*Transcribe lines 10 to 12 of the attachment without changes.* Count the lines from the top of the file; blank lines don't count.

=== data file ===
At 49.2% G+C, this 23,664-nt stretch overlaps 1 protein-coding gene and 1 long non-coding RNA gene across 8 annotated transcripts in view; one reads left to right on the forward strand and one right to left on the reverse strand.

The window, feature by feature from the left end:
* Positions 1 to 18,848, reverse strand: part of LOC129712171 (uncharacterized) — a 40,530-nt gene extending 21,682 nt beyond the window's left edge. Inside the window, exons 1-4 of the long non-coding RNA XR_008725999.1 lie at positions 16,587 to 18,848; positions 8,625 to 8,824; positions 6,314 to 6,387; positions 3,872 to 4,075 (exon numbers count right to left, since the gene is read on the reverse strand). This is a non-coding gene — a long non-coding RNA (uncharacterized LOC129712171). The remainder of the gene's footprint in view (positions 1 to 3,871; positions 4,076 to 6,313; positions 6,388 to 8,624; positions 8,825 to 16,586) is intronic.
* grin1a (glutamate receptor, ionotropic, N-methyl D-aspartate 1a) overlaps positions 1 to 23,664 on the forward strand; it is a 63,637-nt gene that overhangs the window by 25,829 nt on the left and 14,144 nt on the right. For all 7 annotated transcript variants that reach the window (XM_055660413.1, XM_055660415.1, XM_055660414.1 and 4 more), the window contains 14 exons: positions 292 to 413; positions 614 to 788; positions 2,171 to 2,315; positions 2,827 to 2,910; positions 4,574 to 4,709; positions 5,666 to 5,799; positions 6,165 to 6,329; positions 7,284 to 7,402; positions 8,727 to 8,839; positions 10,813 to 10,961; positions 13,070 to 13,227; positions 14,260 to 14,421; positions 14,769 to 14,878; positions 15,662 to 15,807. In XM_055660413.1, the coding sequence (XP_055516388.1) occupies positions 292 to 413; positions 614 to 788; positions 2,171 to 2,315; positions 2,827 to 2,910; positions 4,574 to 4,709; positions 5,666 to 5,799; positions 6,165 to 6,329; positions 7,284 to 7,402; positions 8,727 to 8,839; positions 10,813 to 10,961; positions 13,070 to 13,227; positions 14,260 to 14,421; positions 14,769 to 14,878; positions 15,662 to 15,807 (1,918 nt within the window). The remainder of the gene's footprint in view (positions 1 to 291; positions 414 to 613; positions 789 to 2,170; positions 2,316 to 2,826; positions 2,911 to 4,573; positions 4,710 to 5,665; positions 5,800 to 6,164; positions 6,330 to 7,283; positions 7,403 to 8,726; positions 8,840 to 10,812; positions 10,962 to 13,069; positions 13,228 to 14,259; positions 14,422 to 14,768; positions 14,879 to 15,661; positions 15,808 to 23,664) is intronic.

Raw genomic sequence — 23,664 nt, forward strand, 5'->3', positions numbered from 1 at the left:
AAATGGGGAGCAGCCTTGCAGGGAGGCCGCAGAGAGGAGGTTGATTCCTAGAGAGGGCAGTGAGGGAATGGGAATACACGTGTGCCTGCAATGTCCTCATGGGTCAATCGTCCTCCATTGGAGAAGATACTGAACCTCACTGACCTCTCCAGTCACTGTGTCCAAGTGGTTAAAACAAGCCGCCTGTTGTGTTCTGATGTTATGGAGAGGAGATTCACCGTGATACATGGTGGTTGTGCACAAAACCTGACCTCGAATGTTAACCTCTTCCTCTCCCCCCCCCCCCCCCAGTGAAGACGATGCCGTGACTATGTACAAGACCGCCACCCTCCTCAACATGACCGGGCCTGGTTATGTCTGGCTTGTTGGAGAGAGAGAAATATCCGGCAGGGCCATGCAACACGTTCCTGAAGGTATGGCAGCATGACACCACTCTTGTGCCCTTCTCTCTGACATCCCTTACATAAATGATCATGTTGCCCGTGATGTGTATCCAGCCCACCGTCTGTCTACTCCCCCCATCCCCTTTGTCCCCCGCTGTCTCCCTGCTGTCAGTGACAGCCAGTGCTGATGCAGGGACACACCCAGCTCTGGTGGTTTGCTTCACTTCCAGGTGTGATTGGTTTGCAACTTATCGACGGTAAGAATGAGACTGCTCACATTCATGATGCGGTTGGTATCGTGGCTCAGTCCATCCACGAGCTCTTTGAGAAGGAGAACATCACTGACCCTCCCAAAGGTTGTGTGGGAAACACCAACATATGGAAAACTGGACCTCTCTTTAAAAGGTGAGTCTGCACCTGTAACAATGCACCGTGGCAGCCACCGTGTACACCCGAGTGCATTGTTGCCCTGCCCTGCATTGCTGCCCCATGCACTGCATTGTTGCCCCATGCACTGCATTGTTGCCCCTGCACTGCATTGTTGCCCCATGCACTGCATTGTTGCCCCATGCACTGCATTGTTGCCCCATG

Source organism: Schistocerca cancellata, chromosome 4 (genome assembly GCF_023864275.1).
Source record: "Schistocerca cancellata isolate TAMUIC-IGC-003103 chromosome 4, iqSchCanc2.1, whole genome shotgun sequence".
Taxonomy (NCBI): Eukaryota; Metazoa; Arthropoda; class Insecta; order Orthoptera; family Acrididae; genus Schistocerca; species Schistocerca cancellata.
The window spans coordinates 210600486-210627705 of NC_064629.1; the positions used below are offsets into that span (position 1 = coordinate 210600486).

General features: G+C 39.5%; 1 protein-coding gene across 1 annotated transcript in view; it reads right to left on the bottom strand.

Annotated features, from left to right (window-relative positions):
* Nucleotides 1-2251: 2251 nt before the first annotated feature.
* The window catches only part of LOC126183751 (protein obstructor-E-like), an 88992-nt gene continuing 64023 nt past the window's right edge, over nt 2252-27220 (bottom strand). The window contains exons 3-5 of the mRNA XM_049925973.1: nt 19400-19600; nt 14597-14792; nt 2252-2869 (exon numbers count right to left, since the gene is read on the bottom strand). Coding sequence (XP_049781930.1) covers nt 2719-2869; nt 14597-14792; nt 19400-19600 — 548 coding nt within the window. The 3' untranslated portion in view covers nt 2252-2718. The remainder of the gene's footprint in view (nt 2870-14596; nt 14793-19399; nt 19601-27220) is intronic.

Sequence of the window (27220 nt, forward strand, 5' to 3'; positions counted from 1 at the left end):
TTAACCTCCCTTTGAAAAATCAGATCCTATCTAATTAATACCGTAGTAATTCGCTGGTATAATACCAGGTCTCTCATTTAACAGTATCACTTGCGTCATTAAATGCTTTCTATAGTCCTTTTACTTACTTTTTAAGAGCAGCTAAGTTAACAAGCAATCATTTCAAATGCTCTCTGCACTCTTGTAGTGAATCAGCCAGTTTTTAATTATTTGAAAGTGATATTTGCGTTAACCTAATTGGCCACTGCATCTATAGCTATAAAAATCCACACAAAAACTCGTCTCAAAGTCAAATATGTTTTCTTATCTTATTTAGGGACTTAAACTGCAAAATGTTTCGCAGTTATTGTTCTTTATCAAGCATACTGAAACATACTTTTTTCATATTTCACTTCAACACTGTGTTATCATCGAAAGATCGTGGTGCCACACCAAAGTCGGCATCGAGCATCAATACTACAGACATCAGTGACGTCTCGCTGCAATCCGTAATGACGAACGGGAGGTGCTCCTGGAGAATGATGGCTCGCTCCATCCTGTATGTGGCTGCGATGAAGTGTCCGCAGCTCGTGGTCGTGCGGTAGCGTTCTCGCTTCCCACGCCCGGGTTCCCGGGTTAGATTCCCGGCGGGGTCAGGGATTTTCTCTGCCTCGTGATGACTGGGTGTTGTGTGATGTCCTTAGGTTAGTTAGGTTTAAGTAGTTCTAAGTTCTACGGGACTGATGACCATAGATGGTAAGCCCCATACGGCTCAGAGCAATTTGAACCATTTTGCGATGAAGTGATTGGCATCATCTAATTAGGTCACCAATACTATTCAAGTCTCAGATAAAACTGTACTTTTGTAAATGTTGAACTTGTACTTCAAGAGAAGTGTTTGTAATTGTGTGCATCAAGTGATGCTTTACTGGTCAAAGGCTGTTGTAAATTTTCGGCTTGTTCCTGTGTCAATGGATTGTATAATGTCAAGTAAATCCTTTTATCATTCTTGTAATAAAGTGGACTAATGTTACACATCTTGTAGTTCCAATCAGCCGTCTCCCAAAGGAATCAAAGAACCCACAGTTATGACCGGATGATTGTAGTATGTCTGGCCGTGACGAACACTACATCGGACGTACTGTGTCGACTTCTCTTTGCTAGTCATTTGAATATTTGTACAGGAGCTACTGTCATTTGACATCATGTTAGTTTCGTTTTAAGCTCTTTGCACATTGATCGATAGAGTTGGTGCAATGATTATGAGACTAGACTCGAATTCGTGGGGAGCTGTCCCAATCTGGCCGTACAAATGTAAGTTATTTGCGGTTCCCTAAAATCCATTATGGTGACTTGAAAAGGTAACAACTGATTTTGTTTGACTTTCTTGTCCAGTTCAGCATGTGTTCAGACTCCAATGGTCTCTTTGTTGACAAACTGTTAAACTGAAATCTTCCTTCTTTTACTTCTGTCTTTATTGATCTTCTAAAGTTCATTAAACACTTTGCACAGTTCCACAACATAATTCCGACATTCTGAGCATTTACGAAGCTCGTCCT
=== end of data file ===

The window spans coordinates 210600486-210627705 of NC_064629.1; the positions used below are offsets into that span (position 1 = coordinate 210600486).

General features: G+C 39.5%; 1 protein-coding gene across 1 annotated transcript in view; it reads right to left on the bottom strand.

Annotated features, from left to right (window-relative positions):